For Immediate Release
Jenn Ettinger, 202-265-1490 x 35
Organizations Call on the FCC to Disclose Data on Broadcast Stations Owned by Minorities and Women
WASHINGTON - At the upcoming February 8 meeting, the Federal Communications Commission plans to have a presentation on the "status of the comprehensive reform efforts to improve the agency's fact-based data-drive decision making." Now twenty-five organizations, including the National Organization for Women, Rainbow PUSH, National Hispanic Media Coalition, Office of Communication, Inc. of the United Church of Christ, Media Access Project, and Free Press, as well as twenty academics, have called on the Commission to analyze and make available to the public data it has already collected showing the extent to which minorities and women own broadcast stations.
Concerned that its data on minority and female ownership of broadcast stations was unreliable, the Commission changed its data collection process in 2009. The Commission directed broadcast station owners to file revised ownership forms by November 2009. The Commission also promised to make the data available to the public in a database that could be verified, searched and analyzed.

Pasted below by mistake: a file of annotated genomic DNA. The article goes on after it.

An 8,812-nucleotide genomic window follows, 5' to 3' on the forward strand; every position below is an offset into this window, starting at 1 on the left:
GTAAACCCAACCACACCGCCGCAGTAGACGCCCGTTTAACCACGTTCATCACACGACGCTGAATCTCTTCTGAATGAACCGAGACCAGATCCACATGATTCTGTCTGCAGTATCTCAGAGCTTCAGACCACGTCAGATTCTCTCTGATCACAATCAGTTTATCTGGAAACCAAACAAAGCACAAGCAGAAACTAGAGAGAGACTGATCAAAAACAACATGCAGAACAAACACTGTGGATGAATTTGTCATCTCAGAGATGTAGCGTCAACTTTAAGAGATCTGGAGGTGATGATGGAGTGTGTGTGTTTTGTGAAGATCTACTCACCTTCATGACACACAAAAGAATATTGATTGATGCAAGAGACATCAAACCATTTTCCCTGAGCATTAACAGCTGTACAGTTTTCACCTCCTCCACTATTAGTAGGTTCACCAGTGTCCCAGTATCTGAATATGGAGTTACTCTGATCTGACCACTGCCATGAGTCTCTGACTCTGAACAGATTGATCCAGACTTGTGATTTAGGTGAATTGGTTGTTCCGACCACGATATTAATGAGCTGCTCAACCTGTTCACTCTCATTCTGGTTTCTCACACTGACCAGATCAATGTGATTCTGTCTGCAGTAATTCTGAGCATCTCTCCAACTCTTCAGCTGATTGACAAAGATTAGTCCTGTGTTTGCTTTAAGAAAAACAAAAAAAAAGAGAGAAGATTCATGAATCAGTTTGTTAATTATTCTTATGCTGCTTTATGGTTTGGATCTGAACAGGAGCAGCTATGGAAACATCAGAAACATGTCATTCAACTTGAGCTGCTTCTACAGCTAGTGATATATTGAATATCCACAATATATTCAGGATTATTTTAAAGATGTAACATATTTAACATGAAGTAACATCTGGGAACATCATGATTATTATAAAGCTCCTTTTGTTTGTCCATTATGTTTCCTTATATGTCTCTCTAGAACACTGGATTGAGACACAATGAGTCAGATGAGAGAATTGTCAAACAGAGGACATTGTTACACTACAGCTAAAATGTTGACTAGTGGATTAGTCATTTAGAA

The Commission subsequently extended the filing deadline to July 2010. Although broadcast station owners filed the information at that time, the Commission still has not made the data available to the public in a usable form and has been unable to say when it will be available for public use.
The most recently available data, now several years old, showed that minorities, which comprised 33% of the population, owned only about 8% of commercial radio stations and just over 3% of television stations. Women, who made up 51% of the population, owned just under 6% of radio stations and 5% of television stations.
Georgetown Law Professor Angela Campbell, one of the signers of the letter, notes that the FCC is currently reviewing proposals that could affect - either positively or negatively - the opportunities for minorities and women to own broadcast stations. She supports the Commission's goal of improving its data collection and decision-making processes, but "the Commission cannot make fact-based, data-driven decisions if the Commission and the public do not have the necessary data."
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